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February 14, 2007 09:27 PM UTC

Reading Recommendations

  • 59 Comments
  • by: Mr. Toodles

(This is a diary written by a Colorado Pols reader. You can make your own diary by using the toolbar on the right. – promoted by Colorado Pols)

So we all like politics and talking politics and reading about politics and anything with the words “politics,” “political,” “pol.” And since there is a massive number of books out there that discuss this sacred issue, and since I need some new reading material, and I assume that you do too, lets recommend some books. Any political flavor or ideology welcome as long as it is a good read. Come to think of it, if there are any books on Colorado specifically, please post those too.

Also, my use of the word “and,” is reaching a level of obscene use.

Comments

59 thoughts on “Reading Recommendations

    1. He actually works for “Wake Up Wal-Mart.”  Weren’t we a bit shocked…

      Yeah, he is the master.  My hat’s off, I just wish he was on “our” side.

      1. Had an endorsement on the back, something along the lines of “Republicans have a Paul McCartney in Luntz; while we got yoko ono.” John Kerry also provided an endorsement.

      1. I’m going to look for it, again….after 30 years or so when I first picked it up.

        BTW…abebooks.com is a great site to find books. Anyother good sights to find books Copols readers?

      2. Alex predicted the 20th century would be dominated by a totalitarian Russia, and a democratic America. 

        That raises some interesting questions as to the actual importance of Marxism in the Soviet system:

        i)  Was the USSR simply Russian imperialism with an imported ideology?

        ii)  Was the totalitarian aspect of Soviet Marxism the Marxism, or the national tendancy to imperialism?

        iii)  Was the result so tragic because of synergy between reenforcing totalitarian tendancies in both Marxism and Russian imperialism?

        Tootles, you need a thesis subject; write paper(s), check back in, in a year.  Of course the quesion also rises as to whether a 25 year old would even be interested in the old Soviet questions.  Probably there are more interesting and contemporary issues.  Hard to believe the cold war is now mostly a subject for historical speculation.

        1. I started this thread in part to bulge my reading list, but I also knew that you, Xenophon, and others would have interesting insight into different texts. Thanks everybody for the contributions.

          1. don’t know if it’s still used, but it was the gospel in foreign policy studies in the 1970’s

            Politics Amoung Nations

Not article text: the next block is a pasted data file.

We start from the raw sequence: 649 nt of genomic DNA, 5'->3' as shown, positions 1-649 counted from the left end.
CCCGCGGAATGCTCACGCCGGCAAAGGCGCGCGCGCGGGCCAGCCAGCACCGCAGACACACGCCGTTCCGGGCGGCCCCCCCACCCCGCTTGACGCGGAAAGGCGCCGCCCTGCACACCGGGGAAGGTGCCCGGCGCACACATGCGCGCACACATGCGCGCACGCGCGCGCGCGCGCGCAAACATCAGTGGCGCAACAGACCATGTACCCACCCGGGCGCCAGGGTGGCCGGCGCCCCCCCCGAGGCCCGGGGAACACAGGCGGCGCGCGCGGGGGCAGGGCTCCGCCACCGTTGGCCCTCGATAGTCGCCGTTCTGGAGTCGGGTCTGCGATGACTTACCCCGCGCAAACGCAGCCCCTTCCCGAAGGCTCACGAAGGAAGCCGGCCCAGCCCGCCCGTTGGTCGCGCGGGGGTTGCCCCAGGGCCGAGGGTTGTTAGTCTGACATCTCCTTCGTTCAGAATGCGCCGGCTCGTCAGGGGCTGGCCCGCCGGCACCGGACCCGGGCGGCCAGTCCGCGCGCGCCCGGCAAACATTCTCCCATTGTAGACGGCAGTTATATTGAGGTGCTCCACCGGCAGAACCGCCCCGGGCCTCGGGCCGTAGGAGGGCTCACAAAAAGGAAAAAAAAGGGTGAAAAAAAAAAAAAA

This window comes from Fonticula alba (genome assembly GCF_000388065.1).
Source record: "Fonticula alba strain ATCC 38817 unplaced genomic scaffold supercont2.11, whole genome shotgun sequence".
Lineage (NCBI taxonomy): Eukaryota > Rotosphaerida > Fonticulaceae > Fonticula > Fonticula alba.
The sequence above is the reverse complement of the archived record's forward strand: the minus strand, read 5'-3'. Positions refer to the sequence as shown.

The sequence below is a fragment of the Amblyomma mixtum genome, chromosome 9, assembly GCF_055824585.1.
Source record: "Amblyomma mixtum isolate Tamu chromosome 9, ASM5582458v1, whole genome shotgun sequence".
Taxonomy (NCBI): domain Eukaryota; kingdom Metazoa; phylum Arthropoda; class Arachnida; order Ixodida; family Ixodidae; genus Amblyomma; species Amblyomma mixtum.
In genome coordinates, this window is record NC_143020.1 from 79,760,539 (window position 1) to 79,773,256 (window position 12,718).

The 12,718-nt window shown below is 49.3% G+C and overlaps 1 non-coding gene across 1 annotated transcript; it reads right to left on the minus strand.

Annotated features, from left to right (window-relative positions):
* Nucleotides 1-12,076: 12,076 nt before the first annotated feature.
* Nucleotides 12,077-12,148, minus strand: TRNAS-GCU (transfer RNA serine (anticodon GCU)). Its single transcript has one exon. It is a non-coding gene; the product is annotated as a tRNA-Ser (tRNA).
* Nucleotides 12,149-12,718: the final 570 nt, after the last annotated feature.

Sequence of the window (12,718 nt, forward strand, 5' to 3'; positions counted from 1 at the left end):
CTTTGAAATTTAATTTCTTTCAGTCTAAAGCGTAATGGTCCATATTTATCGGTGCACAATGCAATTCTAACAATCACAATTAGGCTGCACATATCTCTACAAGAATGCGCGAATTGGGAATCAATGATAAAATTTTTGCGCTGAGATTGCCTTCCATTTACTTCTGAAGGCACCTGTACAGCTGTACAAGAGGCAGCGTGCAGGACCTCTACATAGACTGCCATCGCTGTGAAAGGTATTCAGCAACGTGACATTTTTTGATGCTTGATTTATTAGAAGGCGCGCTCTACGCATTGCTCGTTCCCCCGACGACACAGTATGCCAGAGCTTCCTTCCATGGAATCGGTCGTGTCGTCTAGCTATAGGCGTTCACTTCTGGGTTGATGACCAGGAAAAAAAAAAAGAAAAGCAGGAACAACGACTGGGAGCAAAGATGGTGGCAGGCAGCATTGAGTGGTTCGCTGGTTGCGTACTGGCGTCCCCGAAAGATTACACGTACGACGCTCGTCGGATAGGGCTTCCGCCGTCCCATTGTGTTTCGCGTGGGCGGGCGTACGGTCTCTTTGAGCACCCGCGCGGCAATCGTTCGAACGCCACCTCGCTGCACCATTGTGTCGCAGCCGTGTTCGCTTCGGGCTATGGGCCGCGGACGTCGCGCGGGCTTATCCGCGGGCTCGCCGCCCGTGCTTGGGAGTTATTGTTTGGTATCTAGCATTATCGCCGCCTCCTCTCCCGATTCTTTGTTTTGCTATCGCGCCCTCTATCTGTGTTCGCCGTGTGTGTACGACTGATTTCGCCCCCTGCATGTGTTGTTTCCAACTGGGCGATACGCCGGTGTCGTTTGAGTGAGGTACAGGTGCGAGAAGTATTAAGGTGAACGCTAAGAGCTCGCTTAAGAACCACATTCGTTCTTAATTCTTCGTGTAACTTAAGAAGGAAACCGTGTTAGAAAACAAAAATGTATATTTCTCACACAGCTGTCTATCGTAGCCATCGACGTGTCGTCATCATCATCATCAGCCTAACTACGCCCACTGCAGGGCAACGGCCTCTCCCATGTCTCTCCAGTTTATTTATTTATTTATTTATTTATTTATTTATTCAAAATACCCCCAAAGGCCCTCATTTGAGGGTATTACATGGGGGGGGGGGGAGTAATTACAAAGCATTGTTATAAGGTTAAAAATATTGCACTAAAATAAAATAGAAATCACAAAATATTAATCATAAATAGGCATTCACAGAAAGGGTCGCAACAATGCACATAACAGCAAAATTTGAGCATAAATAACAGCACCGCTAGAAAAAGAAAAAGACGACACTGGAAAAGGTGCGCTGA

Hans J Morgenthau
            http://www.opendemoc

            One of the many odd but encouraging contradiction of America is this:

            Morgenthau openly opposed the U.S. involvement in the Vietnam war, and articulated very coherent arguments for that position.  The University of Maryland offered undergraduate courses at U.S. military bases around the world, including the UM extensions in Vietnam.  We used Morgenthau’s book in our classes.  Studying in bunkers at Cam Rahn, we learned why we shouldn’t be studying in bunkers in Cam Rahn (we had other hints, but they were non-intellectual).

            Morgenthau’s ‘realism’ (or Real Politik) approach is very much at odds with the ‘values’ approach, which sees foreign policy as a projection of moral values.  Jimmy Carter had a values foreign policy.  George W Bush has a values orientation.  In many ways Carter’s idealism is similar to Bush’s.  That isn’t going to sit well with some other COPOLers, but Bush’s road to hell was paved with good intentions (many of which Liberals openly subscribe to). 

            Marx: History repeats itself, first as tragedy, second as farce.

        2. in college I will briefly answer your questions.

          I. Yes, especially once Stalin took charge. There’s plenty to study with regards to how much Bolshevism bended orthodox Marxism to fit Russia (especially with regard to agriculture and the peasants – they stole their program wholesale from a competing group known as the Social Revolutionaries) but Stalin as a leader looked back to none other than Ivan the Terrible as a model leader. But even before his rise the Bolsheviks largely took control of the existing imperial bureaucracy (including the Secret Police which would become the Cheka, then the NKVD, and finally the KGB) and did little to overhaul its structure.

          II. I’d say the latter option, given my answer to question I. The Bolsheviks and Stalinists did rely on Marxism’s “scientific certainty” as justification for their actions, but very little of what they did resembled classic Marx, especially since it was predicated upon the notion of “Socialism in One State.” Marx had to be flipping cartwheels in his grave when they came up with that one.

          III. I’d say that I don’t believe that “synergy between reenforcing totalitarian tendancies in both Marxism and Russian imperialism,” existed because I don’t think that there was that much Marxism in the Soviet Union. I think totalitarianism arose in the 20th Century because communication technology finally developed to the point that could exist. (Without the telephone and telegraph you can only have authoritarianism.) That’s why there were many totalitarian governments that had no Marxist foundation to begin with. It has more to do with human nature and a society’s makeup than it does with the higher philosophical foundations of modern government.